An agreement was signed on 22 December 1923 between Captain G N Walker of Norton Court and Ralph James of Norton. His tenancy was to commence from 29 September 1923 at a yearly rent of £60 payable in four quarterly payments. The Agreement stated :- “to preserve for the use of the Landlord (who shall be at liberty at all times with his friends to shoot, hunt, fish or sport over the premises) all the fish and game but with liberty to destroy the rabbits if the same shall be found in excess on the said premises except that he shall not use a gun for their destruction between the 1st of March and the 1st of August in any year … that the tenant will spray in the proper season, in Winter and Spring, all fruit trees once in every other year with lime or lime sulphur solution the Landlord providing the necessary machine and materials but the tenant to bear the cost of the labour…”
At the time that the Agreement was signed the property was defined as follows :-
No on Ord Description Area
Map a r p
225 Pasture 2 - 1 - 2
232 Pasture 2 - 1 - 35
287 Pasture Orchard 1 - 3 - 3
288 Pasture 3 - 3 – 27
289 Kings Head Inn, Gardens &c 0 - 1 - 8
294 Pasture Orchard 0 - 3 - 11
11 - 2 - 6
Alfred Thomas Simmons died in 1917 and it is possible that his wife, Ann, returned to live at the Kings Head Inn. In June 1929 it was reported that Ann Simmons, aged 89 years, had fallen down the stairs at the Kings Head Inn and had been conveyed to the Gloucestershire Royal Infirmary in a City Ambulance, where she was discovered to have fractured her thigh. Ann died in 1936 and was buried alongside her husband at St Mary’s, Norton, where they both still have a memorial in the churchyard.
In 1935 King George V celebrated his Silver Jubilee as King and amongst a number of events to commemorate the occasion Norton planted a tree on the grass verge between the entrance and exit roads to the King's Head Inn. Mrs Walker of Norton Court is shown on the following photo formally planting the tree.
Ralph James died in December 1939 and at a meeting of the Norton Parish Council of 15 April 1940 it was recorded that “A notice has been received regarding the transfer of the license of The King’s Head, Norton, from the late Ralph James to Mrs Laura G James” thus putting a Simmons back at the helm.
By 1946 Laura would have been 73 years old and would no doubt have been finding things hard work. The following is a transcript of an application to end her tenure by transferring the licence to another Simmons, I guess yet another member of the same family :- “I, Laura Gertrude James, of the Kings Head in the Urban District of Norton in the County of Gloucester the holder of a Licence granted by Justices in pursuance of the Licencing (Consolidation) Act, 1910, at the General Annual Licencing Meeting for the Licencing District of Gloucestershire held at Gloucester in the said County on the ninth day of February 1946 authorizing me to sell by retail intoxicating liquor to be consumed on (or off) the premises thereunto belonging situate at Norton aforesaid, and commonly known by the sign of the Kings Head do hereby give you notice that it is my intention to apply at the Special Sessions for the said Licencing District, to be holden at the Petty Sessional Courthouse, Bearland, in the City of Gloucester on Saturday the nineteenth day of October 1946, at 11 o’clock in the forenoon, for permission to transfer the aforesaid Licence to Gilbert William Simmons now residing at No 48 Heathville Road in the City of Gloucester and for six months last past having resided at No 48 Heathville Road aforesaid and during the aforesaid period of six months having carried on the trade or calling of a plumber. Given under my hand this 30th day of July 1946”.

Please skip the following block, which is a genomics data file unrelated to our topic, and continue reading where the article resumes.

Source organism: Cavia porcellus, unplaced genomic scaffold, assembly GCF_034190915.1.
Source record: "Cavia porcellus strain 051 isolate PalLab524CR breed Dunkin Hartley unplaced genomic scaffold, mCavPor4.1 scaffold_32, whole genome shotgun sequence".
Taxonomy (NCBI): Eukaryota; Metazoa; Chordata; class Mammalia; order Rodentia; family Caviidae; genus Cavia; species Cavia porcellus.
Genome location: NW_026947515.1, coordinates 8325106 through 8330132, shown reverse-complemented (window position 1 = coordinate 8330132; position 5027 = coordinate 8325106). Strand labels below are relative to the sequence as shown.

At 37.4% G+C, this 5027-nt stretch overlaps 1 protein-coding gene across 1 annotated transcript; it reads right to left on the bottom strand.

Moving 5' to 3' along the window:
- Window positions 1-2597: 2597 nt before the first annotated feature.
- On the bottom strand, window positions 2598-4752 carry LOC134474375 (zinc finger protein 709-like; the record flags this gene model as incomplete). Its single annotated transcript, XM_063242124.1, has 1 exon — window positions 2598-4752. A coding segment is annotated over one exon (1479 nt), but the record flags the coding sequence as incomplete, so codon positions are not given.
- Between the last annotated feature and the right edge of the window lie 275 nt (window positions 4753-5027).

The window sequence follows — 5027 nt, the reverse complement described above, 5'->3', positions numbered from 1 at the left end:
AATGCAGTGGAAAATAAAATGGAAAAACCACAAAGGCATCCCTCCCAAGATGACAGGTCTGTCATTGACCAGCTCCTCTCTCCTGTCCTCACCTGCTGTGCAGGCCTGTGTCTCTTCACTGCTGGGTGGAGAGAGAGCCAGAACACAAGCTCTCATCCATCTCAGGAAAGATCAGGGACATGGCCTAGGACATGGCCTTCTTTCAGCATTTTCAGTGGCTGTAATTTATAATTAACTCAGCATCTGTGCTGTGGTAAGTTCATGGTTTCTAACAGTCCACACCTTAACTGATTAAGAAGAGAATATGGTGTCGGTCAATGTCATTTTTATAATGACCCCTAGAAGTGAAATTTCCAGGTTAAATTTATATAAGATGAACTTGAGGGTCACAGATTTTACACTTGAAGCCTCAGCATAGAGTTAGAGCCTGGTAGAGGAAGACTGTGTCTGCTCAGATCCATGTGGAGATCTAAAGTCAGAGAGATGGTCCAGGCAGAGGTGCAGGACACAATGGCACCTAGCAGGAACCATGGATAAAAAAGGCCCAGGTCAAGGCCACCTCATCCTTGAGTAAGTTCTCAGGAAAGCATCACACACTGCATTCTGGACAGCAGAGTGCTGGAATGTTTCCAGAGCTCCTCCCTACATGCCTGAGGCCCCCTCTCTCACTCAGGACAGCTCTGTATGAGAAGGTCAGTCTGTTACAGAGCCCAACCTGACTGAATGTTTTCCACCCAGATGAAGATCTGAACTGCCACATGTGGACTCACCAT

The main auction when the Norton Court Estate was finally broken up took place in 1952 but there were several sales prior to this disposing of pieces of the estate. One such sale took place in 1951 when the two village pubs were put up for auction by Bruton, Knowles & Co at the Bell Hotel, Gloucester, on Friday 27th July 1951. From the records that still survive much interest was shown in both properties by prospective buyers from around the country. In response to requests from prospective buyers, Bruton & Knowles estimated that in their opinion the Kings Head would fetch about £8000”. The Kings Head was in the occupation of G W Simmons who held the property from George Norton Walker on a yearly tenancy paying £125pa rent. The Kings Head was purchased by the Cheltenham & Hereford Brewery. The auction bidding started at £4000 and eventually they paid close to the estimate at £7,400.
It is not known when G W Simmons left the pub or who replaced him as licencee but perhaps it was Jack May. Laura died in 1956 and this does appear to have ended the Simmons family connection with the inn that had lasted, almost unbroken, since its opening some 129 years previous.
In the late 1990s, Dennis Williams of School House shared his memories of the Old Lane through Cold Elm from when he and his family moved here in the 1950s; "At this time the landlord was Mr & Mrs Jack May, [wife was Phylis], a very popular landlord, crib, board games, darts, skittles were played. On Boxing Day the married men would play the single men at football and Mrs May would lay on sandwiches and refreshments. There were very few rules, a referee was unheard of ! Those of us still on our feet would make our way to the pub after the match to restore our aching limbs. Licensing laws were very strict, time was called at 10 o’clock, in winter Mrs May would prop open the door and with an east wind blowing it was the quickest way to clear a pub I ever saw".
Taken as recently as 2009 this photograph shows how things have changed in the last 10 years. The tree standing in the foreground is the one planted to mark the occasion of King George V's Silver Jubilee.